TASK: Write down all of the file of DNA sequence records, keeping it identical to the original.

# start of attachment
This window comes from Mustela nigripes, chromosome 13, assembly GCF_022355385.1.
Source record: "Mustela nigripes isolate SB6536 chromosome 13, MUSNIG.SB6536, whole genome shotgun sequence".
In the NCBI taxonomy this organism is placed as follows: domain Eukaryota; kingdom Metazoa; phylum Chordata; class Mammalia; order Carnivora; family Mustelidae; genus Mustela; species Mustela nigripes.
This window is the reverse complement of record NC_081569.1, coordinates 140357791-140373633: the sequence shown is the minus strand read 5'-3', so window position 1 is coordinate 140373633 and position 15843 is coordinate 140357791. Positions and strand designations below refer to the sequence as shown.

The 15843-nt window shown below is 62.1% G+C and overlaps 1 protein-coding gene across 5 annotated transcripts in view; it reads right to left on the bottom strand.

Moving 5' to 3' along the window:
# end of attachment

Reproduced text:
This window comes from Mustela nigripes, chromosome 13, assembly GCF_022355385.1.
Source record: "Mustela nigripes isolate SB6536 chromosome 13, MUSNIG.SB6536, whole genome shotgun sequence".
In the NCBI taxonomy this organism is placed as follows: domain Eukaryota; kingdom Metazoa; phylum Chordata; class Mammalia; order Carnivora; family Mustelidae; genus Mustela; species Mustela nigripes.
This window is the reverse complement of record NC_081569.1, coordinates 140357791-140373633: the sequence shown is the minus strand read 5'-3', so window position 1 is coordinate 140373633 and position 15843 is coordinate 140357791. Positions and strand designations below refer to the sequence as shown.

The 15843-nt window shown below is 62.1% G+C and overlaps 1 protein-coding gene across 5 annotated transcripts in view; it reads right to left on the bottom strand.

Moving 5' to 3' along the window: